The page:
About us

What we do

The Military Aviation Authority is an independent organisation responsible for regulating air safety across defence.

What we do

Part of the Defence Safety Authority (DSA), the MAA is an independent organisation responsible for the regulation, surveillance, inspection and assurance of the defence air operating and technical domains. It ensures the safe design and use of military air systems.


To enhance the delivery of operational capability through the continual improvement in military air safety, appropriate culture, regulation and practice.


To be a world class military air safety regulatory and assurance organization that is proactive, innovative, modern, efficient and effective.

Who we are

As the single regulatory authority responsible for regulating all aspects of air safety across defence, the MAA has full oversight of all defence aviation activity. Through independent audit and continuous surveillance of military aviation, the MAA aims to provide the Secretary of State for Defence (SofS), through Director General DSA (DG DSA), the necessary assurance that appropriate standards of air safety are maintained in providing operational capability.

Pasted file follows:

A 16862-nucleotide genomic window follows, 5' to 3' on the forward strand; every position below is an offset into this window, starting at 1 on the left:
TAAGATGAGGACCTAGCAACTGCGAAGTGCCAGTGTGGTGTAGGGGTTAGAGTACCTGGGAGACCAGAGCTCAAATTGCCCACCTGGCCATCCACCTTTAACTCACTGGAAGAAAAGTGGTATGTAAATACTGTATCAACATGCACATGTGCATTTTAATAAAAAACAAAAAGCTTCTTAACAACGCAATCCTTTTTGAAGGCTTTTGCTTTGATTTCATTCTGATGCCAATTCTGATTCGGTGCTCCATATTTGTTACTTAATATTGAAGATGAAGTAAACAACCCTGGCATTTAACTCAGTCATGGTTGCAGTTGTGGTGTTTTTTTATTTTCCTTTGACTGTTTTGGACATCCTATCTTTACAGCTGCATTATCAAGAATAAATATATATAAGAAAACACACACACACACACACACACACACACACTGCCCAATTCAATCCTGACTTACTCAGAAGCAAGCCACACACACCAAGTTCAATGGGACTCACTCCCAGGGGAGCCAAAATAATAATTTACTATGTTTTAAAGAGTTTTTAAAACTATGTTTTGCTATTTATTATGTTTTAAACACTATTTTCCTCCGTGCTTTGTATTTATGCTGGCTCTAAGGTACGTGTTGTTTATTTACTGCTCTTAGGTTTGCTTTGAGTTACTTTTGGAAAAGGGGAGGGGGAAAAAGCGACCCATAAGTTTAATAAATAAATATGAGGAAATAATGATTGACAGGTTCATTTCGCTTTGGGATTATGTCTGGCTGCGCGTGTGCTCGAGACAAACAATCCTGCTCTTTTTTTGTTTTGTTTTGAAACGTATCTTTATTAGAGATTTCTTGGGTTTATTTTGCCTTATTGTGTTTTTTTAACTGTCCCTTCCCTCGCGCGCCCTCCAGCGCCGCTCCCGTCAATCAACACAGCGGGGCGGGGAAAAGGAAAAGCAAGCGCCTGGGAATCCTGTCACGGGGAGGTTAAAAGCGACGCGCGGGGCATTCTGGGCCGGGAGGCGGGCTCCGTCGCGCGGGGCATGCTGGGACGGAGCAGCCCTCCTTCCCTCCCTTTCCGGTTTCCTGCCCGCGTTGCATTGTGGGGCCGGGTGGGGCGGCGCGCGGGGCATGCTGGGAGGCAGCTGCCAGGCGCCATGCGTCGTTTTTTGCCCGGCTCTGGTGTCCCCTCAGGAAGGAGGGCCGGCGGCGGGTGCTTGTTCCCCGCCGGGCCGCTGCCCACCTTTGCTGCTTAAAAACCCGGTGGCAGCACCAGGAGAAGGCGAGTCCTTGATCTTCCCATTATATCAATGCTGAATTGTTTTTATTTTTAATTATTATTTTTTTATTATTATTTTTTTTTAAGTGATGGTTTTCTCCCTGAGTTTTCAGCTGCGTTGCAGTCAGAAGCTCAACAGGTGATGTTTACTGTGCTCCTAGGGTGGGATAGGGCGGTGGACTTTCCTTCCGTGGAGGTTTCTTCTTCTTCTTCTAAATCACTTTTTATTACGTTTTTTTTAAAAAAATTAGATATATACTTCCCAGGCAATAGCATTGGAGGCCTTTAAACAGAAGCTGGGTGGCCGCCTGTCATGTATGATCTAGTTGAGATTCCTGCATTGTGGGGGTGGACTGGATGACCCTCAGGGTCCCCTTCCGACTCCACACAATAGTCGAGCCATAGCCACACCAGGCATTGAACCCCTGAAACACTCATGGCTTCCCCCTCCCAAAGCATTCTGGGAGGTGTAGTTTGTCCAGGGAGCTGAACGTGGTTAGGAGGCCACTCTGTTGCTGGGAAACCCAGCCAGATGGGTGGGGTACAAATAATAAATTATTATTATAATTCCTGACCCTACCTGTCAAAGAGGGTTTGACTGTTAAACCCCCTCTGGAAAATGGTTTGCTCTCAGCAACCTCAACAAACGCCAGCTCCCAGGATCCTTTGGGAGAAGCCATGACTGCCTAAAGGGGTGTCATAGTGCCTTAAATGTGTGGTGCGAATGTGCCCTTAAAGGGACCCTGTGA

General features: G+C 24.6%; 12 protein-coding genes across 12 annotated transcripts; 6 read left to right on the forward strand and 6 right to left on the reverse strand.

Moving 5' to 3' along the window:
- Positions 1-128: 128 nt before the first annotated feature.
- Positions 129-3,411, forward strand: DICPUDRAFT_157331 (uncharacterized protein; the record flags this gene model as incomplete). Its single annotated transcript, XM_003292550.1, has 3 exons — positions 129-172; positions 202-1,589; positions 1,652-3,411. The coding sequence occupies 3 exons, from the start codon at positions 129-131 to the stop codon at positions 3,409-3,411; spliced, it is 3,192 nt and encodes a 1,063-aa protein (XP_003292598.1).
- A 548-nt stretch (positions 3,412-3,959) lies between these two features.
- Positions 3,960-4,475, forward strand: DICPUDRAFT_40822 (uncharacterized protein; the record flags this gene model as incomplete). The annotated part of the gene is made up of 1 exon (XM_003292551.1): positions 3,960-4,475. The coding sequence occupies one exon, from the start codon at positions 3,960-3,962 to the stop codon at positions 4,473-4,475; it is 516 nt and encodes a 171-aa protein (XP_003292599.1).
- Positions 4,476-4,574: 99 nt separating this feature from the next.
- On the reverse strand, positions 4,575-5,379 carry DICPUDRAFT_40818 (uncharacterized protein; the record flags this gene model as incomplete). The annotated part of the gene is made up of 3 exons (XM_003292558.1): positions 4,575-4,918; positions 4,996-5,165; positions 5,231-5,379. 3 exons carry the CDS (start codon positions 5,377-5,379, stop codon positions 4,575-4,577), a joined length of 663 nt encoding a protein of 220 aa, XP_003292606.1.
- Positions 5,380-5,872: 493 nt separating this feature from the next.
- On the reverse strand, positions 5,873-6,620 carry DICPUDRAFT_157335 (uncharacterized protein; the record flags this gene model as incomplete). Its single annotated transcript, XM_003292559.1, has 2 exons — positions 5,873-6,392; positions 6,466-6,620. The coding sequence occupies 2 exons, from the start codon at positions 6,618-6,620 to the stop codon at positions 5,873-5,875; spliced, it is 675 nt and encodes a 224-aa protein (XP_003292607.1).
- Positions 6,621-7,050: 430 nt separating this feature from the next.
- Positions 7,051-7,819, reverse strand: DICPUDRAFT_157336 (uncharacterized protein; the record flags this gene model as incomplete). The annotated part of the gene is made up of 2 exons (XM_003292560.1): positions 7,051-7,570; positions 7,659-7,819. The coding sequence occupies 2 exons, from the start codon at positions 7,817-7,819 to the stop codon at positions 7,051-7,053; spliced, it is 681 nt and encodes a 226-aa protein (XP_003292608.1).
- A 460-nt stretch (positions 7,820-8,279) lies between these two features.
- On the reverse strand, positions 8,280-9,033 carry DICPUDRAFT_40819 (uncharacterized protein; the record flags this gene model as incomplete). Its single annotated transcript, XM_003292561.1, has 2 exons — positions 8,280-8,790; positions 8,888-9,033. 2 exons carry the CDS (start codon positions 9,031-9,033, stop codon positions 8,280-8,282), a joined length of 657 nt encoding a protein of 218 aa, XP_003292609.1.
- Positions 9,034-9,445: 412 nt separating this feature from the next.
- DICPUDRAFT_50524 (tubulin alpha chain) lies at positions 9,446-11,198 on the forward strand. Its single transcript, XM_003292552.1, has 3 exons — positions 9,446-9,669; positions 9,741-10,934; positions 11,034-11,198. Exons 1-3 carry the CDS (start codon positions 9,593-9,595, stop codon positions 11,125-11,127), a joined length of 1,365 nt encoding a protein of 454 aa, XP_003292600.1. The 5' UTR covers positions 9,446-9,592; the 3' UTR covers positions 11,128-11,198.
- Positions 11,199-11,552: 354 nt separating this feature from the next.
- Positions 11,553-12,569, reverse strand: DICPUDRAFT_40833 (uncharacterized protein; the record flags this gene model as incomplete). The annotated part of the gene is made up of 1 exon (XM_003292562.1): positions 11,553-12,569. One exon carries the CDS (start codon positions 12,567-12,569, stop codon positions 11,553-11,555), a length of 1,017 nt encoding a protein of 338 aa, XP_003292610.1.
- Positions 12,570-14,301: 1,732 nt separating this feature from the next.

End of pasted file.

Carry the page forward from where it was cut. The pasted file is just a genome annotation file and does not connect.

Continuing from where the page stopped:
The DSA was established by Charter, signed by SofS, to be responsible for all defence safety regulators. The MAA draws the authority to discharge its regulatory role by a Letter of Delegation issued by DG DSA. DG DSA is the primary convening authority for all safety related accidents.

Our management

The MAA is led by a 2* Director (D MAA). D MAA is supported by a 2* Director (Technical), and they collectively form the MAA Executive.

The organisation consists of the following areas:

  • regulatory services delivery groups provide end-to-end regulations and certification, and oversight and approvals across the defence air environment
  • a centralised analysis and planning group sets out the high level policy and conducts strategic surveillance to form the 5 year strategic plan; the group uses evidence from assurance visits, Service Inquiries and ASIMS, to set out a risk based operational delivery plan that provides both the in-year and strategic objectives
  • the enabling services function provides a range of support services to the MAA; it comprises a number of smaller, interlinked teams:

    • business plans and finance
    • secretariat and communications
    • legal services
    • skills, training and talent sustainment (who support the governance and outputs of the MAA)

The MAA was established in response to the recommendations made by Mr Justice Haddon-Cave in his Nimrod Review, which called for a radical overhaul of military airworthiness regulation.

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